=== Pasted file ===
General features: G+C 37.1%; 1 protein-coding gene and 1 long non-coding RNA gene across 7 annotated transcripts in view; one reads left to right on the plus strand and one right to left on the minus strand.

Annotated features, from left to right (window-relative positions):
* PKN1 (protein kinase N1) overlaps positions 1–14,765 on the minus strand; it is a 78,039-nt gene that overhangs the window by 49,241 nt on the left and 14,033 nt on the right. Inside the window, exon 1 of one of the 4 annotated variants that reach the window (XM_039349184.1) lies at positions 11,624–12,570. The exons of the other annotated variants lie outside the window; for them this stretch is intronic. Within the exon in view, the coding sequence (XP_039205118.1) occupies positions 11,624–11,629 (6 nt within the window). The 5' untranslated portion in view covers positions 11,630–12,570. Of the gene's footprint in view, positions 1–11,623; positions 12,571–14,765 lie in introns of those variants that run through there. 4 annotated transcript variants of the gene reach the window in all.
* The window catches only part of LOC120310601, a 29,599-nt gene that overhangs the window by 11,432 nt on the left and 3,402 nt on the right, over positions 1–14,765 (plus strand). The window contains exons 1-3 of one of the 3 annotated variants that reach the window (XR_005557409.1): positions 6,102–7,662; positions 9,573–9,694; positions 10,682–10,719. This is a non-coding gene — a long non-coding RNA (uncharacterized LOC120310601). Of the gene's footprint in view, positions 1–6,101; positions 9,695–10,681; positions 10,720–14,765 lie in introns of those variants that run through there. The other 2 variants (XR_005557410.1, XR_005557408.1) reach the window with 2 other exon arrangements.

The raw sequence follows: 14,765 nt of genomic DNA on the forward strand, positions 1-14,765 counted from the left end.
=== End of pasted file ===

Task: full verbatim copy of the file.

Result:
General features: G+C 37.1%; 1 protein-coding gene and 1 long non-coding RNA gene across 7 annotated transcripts in view; one reads left to right on the plus strand and one right to left on the minus strand.

Annotated features, from left to right (window-relative positions):
* PKN1 (protein kinase N1) overlaps positions 1–14,765 on the minus strand; it is a 78,039-nt gene that overhangs the window by 49,241 nt on the left and 14,033 nt on the right. Inside the window, exon 1 of one of the 4 annotated variants that reach the window (XM_039349184.1) lies at positions 11,624–12,570. The exons of the other annotated variants lie outside the window; for them this stretch is intronic. Within the exon in view, the coding sequence (XP_039205118.1) occupies positions 11,624–11,629 (6 nt within the window). The 5' untranslated portion in view covers positions 11,630–12,570. Of the gene's footprint in view, positions 1–11,623; positions 12,571–14,765 lie in introns of those variants that run through there. 4 annotated transcript variants of the gene reach the window in all.
* The window catches only part of LOC120310601, a 29,599-nt gene that overhangs the window by 11,432 nt on the left and 3,402 nt on the right, over positions 1–14,765 (plus strand). The window contains exons 1-3 of one of the 3 annotated variants that reach the window (XR_005557409.1): positions 6,102–7,662; positions 9,573–9,694; positions 10,682–10,719. This is a non-coding gene — a long non-coding RNA (uncharacterized LOC120310601). Of the gene's footprint in view, positions 1–6,101; positions 9,695–10,681; positions 10,720–14,765 lie in introns of those variants that run through there. The other 2 variants (XR_005557410.1, XR_005557408.1) reach the window with 2 other exon arrangements.

The raw sequence follows: 14,765 nt of genomic DNA on the forward strand, positions 1-14,765 counted from the left end.